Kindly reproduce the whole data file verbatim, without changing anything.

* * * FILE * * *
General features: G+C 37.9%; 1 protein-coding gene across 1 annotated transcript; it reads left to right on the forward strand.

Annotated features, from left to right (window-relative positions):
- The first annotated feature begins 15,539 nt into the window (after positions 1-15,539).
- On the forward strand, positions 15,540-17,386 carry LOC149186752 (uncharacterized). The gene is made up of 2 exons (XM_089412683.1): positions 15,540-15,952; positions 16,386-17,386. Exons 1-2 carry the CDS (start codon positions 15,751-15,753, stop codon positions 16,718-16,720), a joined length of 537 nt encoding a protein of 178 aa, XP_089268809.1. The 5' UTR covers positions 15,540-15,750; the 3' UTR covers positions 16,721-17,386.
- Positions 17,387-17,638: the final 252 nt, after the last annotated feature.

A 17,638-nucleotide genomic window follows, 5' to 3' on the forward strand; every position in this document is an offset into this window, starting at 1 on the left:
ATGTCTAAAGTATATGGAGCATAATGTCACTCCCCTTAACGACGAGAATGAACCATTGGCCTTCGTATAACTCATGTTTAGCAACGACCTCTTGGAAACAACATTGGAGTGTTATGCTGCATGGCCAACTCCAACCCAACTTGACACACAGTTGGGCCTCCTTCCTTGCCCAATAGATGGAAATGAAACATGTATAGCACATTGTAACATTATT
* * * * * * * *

General features: G+C 37.9%; 1 protein-coding gene across 1 annotated transcript; it reads left to right on the forward strand.

Annotated features, from left to right (window-relative positions):
- The first annotated feature begins 15,539 nt into the window (after positions 1-15,539).
- On the forward strand, positions 15,540-17,386 carry LOC149186752 (uncharacterized). The gene is made up of 2 exons (XM_089412683.1): positions 15,540-15,952; positions 16,386-17,386. Exons 1-2 carry the CDS (start codon positions 15,751-15,753, stop codon positions 16,718-16,720), a joined length of 537 nt encoding a protein of 178 aa, XP_089268809.1. The 5' UTR covers positions 15,540-15,750; the 3' UTR covers positions 16,721-17,386.
- Positions 17,387-17,638: the final 252 nt, after the last annotated feature.

A 17,638-nucleotide genomic window follows, 5' to 3' on the forward strand; every position in this document is an offset into this window, starting at 1 on the left:
ATGTCTAAAGTATATGGAGCATAATGTCACTCCCCTTAACGACGAGAATGAACCATTGGCCTTCGTATAACTCATGTTTAGCAACGACCTCTTGGAAACAACATTGGAGTGTTATGCTGCATGGCCAACTCCAACCCAACTTGACACACAGTTGGGCCTCCTTCCTTGCCCAATAGATGGAAATGAAACATGTATAGCACATTGTAACATTATT